Creating a wildlife habitat for birds and mammals is easy too. The pollinators are a great source of food for birds, they just need some nearby native trees or shrubs. The denser it is, the more likely you’ll get nests. Wildlife need water, food, and shelter. So, add some water sources, dense native shrubs, and herbaceous plants like native forbs that will attract insects and can be eaten or produce fruit.

Shrinking the lawn can backfire

The primary ecological benefits from your lawn are that it prevents erosion and is better than concrete. It allows water to penetrate soil, kinda. And it photosynthesizes, kinda. It also contributes less than concrete to urban heat islands.

So, when a lawn is removed, there should be a plan in place. Without a ground cover, the soil could erode. If the plants replacing the lawn can’t survive without constant watering, does nature benefit more than it pays?

Erosion is hard to control near streams, especially on trails

You want your lawn to be eco friendly, and you want to avoid unnecessary risks. Unlawning is a way to enhance your lawn’s ecological benefits without letting it go completely feral.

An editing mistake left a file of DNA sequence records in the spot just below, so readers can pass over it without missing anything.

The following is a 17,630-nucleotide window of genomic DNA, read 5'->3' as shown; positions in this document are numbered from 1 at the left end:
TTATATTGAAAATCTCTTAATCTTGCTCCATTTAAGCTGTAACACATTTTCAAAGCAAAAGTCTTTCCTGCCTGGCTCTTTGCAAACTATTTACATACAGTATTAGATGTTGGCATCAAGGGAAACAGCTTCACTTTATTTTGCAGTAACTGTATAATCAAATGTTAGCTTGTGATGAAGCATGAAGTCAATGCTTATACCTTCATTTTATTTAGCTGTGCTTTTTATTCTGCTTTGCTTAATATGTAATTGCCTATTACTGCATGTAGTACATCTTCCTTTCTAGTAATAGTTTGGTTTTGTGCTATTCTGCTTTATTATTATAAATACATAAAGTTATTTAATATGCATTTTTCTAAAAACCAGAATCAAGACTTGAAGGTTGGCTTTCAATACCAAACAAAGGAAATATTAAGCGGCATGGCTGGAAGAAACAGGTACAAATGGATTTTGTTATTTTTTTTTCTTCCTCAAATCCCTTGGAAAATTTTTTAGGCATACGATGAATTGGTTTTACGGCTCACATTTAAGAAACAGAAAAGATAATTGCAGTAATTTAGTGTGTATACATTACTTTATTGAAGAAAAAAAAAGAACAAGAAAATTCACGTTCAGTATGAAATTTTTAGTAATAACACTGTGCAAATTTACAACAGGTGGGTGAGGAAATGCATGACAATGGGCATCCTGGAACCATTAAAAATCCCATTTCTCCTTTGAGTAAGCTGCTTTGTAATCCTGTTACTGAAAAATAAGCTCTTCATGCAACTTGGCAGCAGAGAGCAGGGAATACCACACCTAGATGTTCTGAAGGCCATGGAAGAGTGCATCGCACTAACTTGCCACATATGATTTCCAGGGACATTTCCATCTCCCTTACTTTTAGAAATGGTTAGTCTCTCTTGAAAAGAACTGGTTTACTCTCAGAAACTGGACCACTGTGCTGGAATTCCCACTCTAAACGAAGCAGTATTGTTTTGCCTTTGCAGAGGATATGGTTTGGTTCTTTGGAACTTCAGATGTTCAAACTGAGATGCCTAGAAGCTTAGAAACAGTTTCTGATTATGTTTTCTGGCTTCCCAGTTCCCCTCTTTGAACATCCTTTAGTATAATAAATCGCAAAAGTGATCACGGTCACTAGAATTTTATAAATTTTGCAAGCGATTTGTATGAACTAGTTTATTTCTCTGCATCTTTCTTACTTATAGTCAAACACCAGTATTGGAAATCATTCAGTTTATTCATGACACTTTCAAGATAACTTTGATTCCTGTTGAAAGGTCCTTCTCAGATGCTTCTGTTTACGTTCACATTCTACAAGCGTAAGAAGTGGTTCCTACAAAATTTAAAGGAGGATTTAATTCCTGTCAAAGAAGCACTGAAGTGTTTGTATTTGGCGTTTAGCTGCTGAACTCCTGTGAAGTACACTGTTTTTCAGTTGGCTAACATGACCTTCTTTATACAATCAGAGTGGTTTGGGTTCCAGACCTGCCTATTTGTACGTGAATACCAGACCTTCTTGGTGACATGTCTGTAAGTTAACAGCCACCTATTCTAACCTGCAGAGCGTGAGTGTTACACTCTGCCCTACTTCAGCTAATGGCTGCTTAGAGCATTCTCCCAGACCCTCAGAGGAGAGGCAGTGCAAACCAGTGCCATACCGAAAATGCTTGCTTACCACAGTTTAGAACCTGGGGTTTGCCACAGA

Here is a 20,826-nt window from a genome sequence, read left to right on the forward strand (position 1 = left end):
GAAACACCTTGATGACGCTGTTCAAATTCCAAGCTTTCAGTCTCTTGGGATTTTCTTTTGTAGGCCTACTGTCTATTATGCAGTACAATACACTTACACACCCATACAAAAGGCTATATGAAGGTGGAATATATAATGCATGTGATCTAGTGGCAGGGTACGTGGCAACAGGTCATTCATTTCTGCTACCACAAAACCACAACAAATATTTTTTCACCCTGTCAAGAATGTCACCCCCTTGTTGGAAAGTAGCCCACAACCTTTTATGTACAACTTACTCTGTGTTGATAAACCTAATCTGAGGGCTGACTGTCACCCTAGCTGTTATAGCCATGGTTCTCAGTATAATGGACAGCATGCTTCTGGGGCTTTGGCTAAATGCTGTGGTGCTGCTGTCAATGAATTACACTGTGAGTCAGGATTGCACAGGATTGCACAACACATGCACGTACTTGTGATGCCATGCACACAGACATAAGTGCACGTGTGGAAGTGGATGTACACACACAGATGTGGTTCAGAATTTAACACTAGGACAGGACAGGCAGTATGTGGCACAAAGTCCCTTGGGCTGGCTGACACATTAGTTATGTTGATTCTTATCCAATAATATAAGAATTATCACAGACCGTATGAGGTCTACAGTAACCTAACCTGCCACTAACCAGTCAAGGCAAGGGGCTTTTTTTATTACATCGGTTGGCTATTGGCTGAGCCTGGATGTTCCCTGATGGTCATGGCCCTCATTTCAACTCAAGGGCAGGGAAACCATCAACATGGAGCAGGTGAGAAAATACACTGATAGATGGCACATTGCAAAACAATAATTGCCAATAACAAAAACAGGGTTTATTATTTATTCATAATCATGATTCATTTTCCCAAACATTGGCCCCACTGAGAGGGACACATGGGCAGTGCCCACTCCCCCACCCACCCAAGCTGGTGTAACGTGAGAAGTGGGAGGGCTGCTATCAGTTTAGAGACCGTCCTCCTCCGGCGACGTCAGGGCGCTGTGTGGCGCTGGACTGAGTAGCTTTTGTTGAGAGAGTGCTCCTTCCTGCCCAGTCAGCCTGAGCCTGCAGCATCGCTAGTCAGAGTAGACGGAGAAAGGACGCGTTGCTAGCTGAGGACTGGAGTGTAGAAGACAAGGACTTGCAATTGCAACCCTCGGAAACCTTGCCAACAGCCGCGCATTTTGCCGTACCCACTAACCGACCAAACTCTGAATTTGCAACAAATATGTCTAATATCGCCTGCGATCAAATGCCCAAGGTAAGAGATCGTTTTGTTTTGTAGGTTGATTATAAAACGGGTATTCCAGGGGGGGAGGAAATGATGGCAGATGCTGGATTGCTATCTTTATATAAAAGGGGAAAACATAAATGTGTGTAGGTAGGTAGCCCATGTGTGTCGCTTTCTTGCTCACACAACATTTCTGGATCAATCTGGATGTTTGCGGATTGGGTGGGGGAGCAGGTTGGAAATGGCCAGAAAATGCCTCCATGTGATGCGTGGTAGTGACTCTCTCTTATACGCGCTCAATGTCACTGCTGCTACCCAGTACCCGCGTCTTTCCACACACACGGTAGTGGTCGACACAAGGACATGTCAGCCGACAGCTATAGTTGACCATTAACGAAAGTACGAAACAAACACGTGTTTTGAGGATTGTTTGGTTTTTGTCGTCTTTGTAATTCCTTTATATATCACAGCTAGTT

Doing both: the eco friendly lawn combo

Replacing your whole lawn with a no-mow seed mix or a xeriscape is NOT necessarily an effective way to boost your lawn’s natural benefits. Instead, you need to think about the defining characteristics of your lawn and what those mean in nature. Then, use those characteristics to tailor your maintenance and the size of your lawn.

Characteristics of your lawn

To understand your lawn and it’s effects on nature, you need to know a few things about it. Does it retain water and get muddy? Or is it fast draining and prone to droughts? Is it shady or sunny? What planting zone are you in? Are parts of it flat? Are certain parts of it perfect for the kids to play or for socializing with friends?

Decide which parts of your lawn are most useful to you. These are places that you could continue to water, mow, and even fertilize responsibly. Places that are annoying to mow, like steep hills or muddy spots, probably don’t need the same level of care. Especially since they also make poor play areas for kids and can’t be used for barbecuing or yard games.

These problem areas are perfect for creating habitat. If your lawn backs up to a stream or woodland, adding habitat to the edge of that natural area has huge ecological benefits. If not, native pollinator habitat is useful anywhere.

Manipulating your lawn’s characteristics for ecological gain